"Echoes of Christmas" filled Liberty Park on Wednesday night.
There was music and singing, braying of a donkey, and bleating of sheep and goats. There was even a mostly silent camel named Chuck.
An appreciative audience toured six live Nativity scenes, serenaded at each stop by actors dressed as Mary, Joseph, shepherds, wise men and other staples of the Christmas story.
"Our purpose is to reflect upon the origins of the holiday that we celebrate as Christmas, and that is the birth of Jesus Christ," said Bob Baird, who created "Echoes of Christmas" with his wife, Virginia.
Baird describes the nondenominational event as "an outdoor search for the meaning of life." The question is posed by a young shepherd at the program's beginning and answered in the final act by a chorus of angels, he said.
"Jesus brought the meaning of life, which is love," he said. "The Lord is love."
Produced by their nonprofit Peace-Cradle Foundation, the Bairds have taken the idea of a living Nativity and turned it into a multiple-act production featuring original music. Each show runs about 40 minutes, though that includes about 20 minutes of walking time.
"It's a new concept," Baird said. "Instead of having the scenes come to you in the theater, you're going to walk to the scenes."
"It was wonderful," said Linda Fairbrother of West Jordan. "I think it has great potential. I can see it growing and growing in years to come."
Among the first groups to see the production were about 25 LDS Church youths and their leaders from the Draper and Sandy areas. "It was very spiritual," said Megan Hewett, 15.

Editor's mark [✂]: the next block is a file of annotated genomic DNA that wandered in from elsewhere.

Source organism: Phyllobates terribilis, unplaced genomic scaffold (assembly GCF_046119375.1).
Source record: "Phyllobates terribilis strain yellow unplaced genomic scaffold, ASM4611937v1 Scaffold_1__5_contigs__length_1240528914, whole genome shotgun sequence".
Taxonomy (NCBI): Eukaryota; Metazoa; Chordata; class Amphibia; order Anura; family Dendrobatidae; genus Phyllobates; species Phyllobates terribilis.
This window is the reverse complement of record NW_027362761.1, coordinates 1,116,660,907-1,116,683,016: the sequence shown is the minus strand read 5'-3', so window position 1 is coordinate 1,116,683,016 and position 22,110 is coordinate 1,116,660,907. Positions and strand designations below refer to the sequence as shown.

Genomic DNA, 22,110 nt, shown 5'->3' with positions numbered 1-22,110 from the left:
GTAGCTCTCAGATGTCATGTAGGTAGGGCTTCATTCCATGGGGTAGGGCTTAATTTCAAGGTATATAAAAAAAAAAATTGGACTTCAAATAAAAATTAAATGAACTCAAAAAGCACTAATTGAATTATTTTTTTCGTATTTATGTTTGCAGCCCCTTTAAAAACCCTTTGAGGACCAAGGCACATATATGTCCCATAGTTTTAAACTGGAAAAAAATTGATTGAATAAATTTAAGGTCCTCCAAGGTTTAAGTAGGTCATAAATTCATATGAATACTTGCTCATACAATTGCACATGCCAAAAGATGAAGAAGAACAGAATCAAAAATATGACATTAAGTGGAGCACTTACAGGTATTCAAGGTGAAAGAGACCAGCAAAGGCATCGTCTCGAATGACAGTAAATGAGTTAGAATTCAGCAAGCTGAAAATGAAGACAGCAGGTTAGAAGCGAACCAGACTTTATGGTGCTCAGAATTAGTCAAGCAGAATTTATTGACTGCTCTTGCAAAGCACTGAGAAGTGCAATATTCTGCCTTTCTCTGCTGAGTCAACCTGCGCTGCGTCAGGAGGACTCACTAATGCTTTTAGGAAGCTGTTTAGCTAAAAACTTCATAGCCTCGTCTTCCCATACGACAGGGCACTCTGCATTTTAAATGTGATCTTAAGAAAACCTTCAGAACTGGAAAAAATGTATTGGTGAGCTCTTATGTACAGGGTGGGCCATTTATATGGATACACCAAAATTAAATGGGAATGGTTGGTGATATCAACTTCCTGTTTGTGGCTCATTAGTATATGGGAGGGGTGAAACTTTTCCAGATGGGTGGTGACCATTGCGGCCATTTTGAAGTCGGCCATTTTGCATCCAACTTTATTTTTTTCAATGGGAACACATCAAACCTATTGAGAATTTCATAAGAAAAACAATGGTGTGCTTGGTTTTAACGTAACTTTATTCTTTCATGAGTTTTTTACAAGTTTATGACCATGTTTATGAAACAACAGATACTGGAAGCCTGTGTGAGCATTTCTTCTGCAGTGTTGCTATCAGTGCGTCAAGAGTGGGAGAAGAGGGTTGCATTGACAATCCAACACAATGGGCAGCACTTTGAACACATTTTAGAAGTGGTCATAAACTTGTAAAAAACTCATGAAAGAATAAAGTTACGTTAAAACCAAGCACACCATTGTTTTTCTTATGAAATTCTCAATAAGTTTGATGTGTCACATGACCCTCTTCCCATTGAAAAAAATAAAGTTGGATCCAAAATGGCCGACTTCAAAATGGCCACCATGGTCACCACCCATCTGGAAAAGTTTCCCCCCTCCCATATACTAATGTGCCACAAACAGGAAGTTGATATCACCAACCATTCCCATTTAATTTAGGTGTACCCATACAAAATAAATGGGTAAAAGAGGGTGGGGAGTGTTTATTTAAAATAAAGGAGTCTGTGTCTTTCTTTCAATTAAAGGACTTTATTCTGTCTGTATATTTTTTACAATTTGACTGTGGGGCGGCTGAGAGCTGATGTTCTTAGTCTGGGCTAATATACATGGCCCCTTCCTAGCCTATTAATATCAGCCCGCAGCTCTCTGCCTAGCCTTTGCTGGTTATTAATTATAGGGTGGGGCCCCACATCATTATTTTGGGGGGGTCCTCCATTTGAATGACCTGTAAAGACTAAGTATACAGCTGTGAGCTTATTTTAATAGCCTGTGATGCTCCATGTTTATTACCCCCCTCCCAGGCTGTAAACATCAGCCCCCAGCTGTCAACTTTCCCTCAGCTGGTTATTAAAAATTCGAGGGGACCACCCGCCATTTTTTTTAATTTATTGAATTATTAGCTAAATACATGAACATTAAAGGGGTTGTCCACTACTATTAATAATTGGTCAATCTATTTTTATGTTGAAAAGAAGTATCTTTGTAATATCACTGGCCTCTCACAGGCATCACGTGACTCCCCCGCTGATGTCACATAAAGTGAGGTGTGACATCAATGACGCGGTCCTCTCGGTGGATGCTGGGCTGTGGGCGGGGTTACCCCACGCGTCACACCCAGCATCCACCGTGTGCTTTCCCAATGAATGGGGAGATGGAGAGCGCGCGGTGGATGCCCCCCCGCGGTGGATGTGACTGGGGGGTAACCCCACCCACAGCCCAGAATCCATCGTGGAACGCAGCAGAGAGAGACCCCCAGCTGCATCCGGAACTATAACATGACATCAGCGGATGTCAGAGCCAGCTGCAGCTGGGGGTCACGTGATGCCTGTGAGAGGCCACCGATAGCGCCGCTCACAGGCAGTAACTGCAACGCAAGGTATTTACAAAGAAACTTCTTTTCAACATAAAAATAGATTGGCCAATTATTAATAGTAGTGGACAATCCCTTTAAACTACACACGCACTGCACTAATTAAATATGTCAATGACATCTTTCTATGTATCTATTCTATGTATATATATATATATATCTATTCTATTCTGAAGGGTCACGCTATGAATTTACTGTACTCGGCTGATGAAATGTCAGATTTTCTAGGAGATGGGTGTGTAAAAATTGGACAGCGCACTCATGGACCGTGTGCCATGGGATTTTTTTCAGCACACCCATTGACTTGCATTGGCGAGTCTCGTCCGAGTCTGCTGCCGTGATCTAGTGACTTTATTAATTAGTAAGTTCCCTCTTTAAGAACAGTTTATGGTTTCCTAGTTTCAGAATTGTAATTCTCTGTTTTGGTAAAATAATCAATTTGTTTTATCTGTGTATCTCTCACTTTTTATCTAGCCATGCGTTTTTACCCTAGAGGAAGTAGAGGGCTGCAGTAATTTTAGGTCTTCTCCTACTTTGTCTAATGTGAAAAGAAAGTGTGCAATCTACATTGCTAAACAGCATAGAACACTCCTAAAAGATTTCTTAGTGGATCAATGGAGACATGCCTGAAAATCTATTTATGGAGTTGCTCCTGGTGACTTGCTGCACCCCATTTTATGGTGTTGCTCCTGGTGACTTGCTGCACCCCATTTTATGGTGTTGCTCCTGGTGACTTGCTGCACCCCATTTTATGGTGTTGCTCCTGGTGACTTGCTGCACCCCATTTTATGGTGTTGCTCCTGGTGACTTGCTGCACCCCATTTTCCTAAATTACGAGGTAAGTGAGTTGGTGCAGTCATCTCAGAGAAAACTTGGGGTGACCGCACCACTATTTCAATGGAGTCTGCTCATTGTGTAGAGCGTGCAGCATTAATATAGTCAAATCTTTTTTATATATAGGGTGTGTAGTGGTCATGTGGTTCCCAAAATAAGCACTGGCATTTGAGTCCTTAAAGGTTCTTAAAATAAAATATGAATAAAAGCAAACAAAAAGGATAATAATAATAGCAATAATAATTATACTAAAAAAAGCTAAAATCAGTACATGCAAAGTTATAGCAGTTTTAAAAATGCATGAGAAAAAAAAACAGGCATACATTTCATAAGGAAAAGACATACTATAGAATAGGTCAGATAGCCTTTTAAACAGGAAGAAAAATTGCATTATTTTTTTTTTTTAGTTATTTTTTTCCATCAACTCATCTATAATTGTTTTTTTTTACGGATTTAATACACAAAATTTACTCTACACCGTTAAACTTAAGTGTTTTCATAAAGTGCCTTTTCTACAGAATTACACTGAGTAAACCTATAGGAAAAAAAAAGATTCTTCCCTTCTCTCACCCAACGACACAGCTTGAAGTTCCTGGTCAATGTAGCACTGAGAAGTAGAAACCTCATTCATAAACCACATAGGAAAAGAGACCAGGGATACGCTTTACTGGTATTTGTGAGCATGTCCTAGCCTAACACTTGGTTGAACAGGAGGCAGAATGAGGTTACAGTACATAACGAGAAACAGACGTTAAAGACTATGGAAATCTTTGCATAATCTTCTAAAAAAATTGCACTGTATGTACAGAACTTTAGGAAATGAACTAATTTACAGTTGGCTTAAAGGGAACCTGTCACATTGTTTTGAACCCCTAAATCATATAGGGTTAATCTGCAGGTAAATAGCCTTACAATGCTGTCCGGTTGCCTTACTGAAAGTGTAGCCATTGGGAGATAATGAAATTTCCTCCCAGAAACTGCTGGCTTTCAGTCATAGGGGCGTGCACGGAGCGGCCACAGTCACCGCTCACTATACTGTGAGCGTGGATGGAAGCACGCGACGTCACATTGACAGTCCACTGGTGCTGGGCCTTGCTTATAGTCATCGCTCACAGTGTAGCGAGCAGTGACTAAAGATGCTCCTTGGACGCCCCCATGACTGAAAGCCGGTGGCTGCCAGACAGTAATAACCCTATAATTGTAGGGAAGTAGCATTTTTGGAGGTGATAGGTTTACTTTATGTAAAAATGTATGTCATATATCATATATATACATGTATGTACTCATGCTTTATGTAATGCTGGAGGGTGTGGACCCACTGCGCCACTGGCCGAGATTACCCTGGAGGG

About 100 volunteers have donated their time, talents and supplies to turn Virginia Baird's 12-year-old idea into reality.
"Virginia had the idea for a long time," Bob Baird said.
About five years ago, the West Jordan couple plotted out various scenes and the stories they would tell. Then, about a year ago, the Bairds enlisted the help of Utah musician, producer and composer Clive Romney to create an original soundtrack for the show. The music is orchestrated by Larry Bastian.
Others helped with making costumes, props or in-kind donations. IFA Country Stores donated $1,600 worth of animal feed to cover Ivie Acres Farm's cost to provide the live animals.
"I think this is a really needed event downtown," said Sherrie Ivie, owner and operator of the Herriman farm. "It will be awesome if they can get the community involved and do it again (in future years)."
That's the Bairds' hope, too."This is our gift," Bob Baird said. "We hope we can give this to a lot of people."
'Echoes of Christmas'
Echoes of Christmas runs 7 to 9 p.m. daily though Tuesday except for Sunday at Liberty Park, 600 E. 1000 South. Enter the park from 900 South at 600 East. The event is free.
Wheelchairs and an electric cart are available for people with special needs.For more information, visit echoesofchristmas.com